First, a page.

Let’s start with the obvious. Johnson’s proposal to reduce the number of MPs and create ridings of equal population would require a constitutional amendment. That is not happening. Setting aside the territories, 28 of the 30 smallest federal ridings (by number of electors) are in Atlantic Canada, Saskatchewan, or Manitoba. None of those provinces is going to approve a plan to cut their representation.

So much for the idea in reality, but what about its merits in theory? Johnson’s main arguments are that: Canada was governed just as well (or at least no worse) 22 years ago with 40 fewer MPs; more MPs inevitably means bigger government; and we will save the cost of their salaries and staff budgets. 

It’s hard to dispute the first argument, if only because I don’t know how we would measure differences in the quality of government over such a short time. But Johnson is probably right that a Parliament of 300 MPs vs a Parliament of 340 MPs wouldn’t make much difference because increasing or decreasing the size of a group by 10 percent doesn’t change its basic structure or its internal dynamics. (More on what would later.)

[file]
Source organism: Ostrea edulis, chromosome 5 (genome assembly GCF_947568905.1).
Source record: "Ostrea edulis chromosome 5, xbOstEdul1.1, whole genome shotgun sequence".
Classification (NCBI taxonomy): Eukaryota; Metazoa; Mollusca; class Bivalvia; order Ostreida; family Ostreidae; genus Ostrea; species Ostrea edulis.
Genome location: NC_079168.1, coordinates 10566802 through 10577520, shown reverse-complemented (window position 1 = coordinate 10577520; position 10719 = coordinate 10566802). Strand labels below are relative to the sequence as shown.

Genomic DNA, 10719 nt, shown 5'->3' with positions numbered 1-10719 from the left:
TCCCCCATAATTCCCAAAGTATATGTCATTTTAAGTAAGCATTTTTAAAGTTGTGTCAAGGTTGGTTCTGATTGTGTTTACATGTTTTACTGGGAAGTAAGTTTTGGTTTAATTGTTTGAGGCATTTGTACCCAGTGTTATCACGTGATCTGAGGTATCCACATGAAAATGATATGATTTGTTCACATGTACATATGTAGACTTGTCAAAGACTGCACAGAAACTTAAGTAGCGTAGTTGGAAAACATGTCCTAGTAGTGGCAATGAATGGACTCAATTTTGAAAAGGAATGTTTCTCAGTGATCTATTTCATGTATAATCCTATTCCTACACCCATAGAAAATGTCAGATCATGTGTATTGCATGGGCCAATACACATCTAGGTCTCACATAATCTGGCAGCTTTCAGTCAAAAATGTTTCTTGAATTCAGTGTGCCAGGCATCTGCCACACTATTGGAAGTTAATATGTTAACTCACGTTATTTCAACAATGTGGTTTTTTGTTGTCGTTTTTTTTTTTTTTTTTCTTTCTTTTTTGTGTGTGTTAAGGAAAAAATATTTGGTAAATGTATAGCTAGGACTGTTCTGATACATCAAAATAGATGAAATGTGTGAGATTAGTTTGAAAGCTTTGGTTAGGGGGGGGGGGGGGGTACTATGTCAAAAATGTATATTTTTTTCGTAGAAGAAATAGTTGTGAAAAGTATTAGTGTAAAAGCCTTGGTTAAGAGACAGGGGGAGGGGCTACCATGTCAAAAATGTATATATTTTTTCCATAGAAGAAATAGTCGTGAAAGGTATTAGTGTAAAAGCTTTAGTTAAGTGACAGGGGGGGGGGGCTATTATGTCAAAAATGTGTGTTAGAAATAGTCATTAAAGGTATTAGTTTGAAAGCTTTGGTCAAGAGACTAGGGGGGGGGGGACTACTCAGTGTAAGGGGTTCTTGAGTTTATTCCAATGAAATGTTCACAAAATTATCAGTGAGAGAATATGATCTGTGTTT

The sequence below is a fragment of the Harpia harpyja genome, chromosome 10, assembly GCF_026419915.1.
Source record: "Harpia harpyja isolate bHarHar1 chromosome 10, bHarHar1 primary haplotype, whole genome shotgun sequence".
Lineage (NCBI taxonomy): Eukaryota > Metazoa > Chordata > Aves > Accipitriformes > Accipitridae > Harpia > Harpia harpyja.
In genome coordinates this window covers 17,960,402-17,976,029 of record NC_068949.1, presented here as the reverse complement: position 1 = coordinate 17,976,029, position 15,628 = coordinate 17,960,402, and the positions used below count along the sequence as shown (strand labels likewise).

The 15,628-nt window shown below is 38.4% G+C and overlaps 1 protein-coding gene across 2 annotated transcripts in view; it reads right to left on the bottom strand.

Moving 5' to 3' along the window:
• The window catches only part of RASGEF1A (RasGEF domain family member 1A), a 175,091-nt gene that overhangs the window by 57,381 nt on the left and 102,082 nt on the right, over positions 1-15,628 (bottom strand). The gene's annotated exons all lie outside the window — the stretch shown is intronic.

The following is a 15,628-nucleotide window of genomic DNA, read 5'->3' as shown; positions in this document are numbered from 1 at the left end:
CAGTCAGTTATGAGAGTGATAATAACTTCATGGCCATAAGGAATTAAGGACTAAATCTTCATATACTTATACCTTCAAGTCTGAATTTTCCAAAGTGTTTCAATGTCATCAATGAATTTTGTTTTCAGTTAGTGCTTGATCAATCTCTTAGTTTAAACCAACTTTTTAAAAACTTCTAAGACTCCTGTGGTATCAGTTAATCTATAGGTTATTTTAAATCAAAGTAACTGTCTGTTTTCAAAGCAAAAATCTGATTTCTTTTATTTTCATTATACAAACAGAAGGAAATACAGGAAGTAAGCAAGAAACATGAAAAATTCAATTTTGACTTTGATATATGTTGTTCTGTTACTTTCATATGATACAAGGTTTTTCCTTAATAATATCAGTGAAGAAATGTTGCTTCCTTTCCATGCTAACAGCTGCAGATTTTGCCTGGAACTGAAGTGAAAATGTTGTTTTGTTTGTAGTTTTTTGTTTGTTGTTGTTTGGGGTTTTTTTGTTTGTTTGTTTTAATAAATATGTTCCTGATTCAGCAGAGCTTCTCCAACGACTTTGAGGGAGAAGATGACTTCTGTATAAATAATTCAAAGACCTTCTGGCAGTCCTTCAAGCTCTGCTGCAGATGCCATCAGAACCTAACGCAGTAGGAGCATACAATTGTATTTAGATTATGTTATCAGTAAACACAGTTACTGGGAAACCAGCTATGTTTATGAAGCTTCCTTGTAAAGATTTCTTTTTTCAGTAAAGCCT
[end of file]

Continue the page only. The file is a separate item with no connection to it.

The second point confuses the role of the House of Commons with the role of the government. There are very few opportunities for MPs to increase the size of government. Members do not initiate legislation, except through rare and mostly symbolic private members bills. It is not Parliament’s job to govern, but to scrutinize the government’s actions and debate its proposals. And if there is one thing we could use more of in Canada, it is more debate and more scrutiny. 

As for the savings to Canadians, cutting 40 MPs would save about $20 million, or 1/17,750th of the federal budget.